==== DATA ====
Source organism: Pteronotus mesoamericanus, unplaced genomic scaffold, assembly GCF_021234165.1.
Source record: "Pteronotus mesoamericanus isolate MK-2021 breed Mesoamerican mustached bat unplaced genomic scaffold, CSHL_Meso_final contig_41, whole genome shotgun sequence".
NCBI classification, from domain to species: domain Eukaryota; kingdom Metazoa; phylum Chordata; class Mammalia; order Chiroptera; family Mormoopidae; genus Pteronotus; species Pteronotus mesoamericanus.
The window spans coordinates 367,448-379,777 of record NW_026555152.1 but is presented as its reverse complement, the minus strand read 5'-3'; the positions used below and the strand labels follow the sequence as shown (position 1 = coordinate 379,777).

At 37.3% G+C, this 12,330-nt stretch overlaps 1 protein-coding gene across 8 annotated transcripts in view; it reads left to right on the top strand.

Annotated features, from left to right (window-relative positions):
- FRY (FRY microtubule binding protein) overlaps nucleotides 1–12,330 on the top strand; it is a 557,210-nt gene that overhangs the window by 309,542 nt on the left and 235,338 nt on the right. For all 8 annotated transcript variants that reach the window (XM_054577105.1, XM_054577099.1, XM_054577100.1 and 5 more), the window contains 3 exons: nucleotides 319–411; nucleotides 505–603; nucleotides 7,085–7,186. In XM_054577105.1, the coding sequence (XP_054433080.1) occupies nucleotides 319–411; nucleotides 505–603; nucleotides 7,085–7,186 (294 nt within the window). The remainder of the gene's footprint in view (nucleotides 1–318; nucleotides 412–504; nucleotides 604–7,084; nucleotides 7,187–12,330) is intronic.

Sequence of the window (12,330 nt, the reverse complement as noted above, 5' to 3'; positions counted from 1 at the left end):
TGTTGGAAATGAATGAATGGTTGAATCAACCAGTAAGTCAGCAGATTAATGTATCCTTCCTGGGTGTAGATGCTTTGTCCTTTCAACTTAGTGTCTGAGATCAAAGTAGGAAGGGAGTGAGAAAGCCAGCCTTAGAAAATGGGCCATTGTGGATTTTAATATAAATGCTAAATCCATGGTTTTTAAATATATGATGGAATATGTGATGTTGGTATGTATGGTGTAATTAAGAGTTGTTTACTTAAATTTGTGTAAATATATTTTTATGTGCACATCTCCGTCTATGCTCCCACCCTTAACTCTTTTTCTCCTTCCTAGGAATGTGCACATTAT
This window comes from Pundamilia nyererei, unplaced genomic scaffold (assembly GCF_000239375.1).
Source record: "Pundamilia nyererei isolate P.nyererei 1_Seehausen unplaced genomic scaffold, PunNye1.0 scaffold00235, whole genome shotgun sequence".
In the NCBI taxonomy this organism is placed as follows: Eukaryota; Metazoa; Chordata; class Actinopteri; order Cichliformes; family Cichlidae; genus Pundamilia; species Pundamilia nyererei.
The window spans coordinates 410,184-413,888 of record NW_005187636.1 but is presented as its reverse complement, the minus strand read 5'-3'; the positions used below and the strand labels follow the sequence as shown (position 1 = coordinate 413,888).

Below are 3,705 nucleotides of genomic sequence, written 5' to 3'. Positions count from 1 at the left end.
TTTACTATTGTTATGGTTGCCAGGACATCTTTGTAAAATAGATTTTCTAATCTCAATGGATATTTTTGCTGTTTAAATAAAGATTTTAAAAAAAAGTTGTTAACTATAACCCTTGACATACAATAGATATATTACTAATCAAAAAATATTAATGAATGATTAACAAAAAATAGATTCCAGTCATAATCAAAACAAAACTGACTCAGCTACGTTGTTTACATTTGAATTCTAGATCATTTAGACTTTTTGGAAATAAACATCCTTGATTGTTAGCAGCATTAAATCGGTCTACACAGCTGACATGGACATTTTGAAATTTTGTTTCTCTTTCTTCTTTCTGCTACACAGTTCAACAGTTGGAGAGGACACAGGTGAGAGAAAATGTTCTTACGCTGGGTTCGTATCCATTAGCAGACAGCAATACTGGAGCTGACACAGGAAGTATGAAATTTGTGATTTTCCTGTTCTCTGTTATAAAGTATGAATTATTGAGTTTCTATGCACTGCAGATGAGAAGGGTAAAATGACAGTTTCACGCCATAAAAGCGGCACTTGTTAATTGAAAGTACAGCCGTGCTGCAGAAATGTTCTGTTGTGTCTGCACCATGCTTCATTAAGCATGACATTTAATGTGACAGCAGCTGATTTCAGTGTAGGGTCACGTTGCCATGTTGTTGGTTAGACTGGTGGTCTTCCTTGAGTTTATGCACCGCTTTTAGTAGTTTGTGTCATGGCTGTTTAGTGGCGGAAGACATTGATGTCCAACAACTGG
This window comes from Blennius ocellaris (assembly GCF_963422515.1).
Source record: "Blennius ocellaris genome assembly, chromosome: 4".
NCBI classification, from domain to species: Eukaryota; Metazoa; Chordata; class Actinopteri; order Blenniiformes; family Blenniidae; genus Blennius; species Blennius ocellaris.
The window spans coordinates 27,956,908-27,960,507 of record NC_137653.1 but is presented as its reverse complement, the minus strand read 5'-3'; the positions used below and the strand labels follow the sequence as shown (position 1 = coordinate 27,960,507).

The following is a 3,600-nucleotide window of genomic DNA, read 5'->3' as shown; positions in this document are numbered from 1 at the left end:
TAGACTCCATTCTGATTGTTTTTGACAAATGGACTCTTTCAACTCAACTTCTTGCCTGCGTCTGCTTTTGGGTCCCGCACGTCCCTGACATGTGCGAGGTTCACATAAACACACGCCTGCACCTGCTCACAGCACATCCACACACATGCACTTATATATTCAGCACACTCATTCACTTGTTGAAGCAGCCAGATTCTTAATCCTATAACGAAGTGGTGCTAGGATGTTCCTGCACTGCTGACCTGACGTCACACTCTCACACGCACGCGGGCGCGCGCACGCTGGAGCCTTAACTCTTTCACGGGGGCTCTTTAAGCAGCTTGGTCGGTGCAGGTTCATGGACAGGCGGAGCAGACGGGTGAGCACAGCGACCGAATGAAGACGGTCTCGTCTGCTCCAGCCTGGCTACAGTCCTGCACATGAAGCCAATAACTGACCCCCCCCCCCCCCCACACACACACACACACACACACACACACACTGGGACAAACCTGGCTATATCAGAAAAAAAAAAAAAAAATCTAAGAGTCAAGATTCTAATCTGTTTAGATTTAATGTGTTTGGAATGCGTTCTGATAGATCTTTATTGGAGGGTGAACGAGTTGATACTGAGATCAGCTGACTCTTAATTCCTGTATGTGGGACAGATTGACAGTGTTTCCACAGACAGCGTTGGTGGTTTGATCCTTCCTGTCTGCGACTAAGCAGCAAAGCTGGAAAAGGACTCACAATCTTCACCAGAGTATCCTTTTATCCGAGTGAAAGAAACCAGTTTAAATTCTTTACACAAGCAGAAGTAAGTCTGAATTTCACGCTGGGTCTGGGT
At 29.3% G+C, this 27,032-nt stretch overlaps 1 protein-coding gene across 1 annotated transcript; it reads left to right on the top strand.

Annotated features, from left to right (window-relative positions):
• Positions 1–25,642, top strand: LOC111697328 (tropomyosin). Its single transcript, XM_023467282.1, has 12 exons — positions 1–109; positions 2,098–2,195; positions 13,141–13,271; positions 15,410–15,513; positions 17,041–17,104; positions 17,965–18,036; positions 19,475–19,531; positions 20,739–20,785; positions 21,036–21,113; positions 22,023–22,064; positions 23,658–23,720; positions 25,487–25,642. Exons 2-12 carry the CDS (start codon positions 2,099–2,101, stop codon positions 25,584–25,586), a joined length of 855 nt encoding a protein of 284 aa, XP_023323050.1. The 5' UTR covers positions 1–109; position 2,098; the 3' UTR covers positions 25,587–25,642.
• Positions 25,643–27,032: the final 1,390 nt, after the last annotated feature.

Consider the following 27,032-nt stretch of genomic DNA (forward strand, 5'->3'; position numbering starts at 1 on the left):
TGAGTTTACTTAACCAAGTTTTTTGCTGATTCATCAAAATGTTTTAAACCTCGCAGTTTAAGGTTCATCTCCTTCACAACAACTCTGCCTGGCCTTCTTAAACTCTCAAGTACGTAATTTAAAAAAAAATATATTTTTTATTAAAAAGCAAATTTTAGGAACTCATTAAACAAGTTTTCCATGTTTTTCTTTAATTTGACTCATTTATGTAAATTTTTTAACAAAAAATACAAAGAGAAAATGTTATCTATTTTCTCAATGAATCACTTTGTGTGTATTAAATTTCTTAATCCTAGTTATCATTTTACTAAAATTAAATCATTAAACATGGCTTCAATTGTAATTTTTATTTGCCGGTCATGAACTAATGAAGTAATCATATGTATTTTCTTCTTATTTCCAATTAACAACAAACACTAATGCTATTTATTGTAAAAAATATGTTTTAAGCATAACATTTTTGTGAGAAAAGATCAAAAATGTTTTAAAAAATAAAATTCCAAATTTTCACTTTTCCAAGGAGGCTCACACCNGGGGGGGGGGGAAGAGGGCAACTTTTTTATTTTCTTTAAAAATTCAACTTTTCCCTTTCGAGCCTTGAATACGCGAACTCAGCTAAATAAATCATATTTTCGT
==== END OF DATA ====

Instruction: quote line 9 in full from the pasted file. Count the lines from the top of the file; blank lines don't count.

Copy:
TGTTGGAAATGAATGAATGGTTGAATCAACCAGTAAGTCAGCAGATTAATGTATCCTTCCTGGGTGTAGATGCTTTGTCCTTTCAACTTAGTGTCTGAGATCAAAGTAGGAAGGGAGTGAGAAAGCCAGCCTTAGAAAATGGGCCATTGTGGATTTTAATATAAATGCTAAATCCATGGTTTTTAAATATATGATGGAATATGTGATGTTGGTATGTATGGTGTAATTAAGAGTTGTTTACTTAAATTTGTGTAAATATATTTTTATGTGCACATCTCCGTCTATGCTCCCACCCTTAACTCTTTTTCTCCTTCCTAGGAATGTGCACATTAT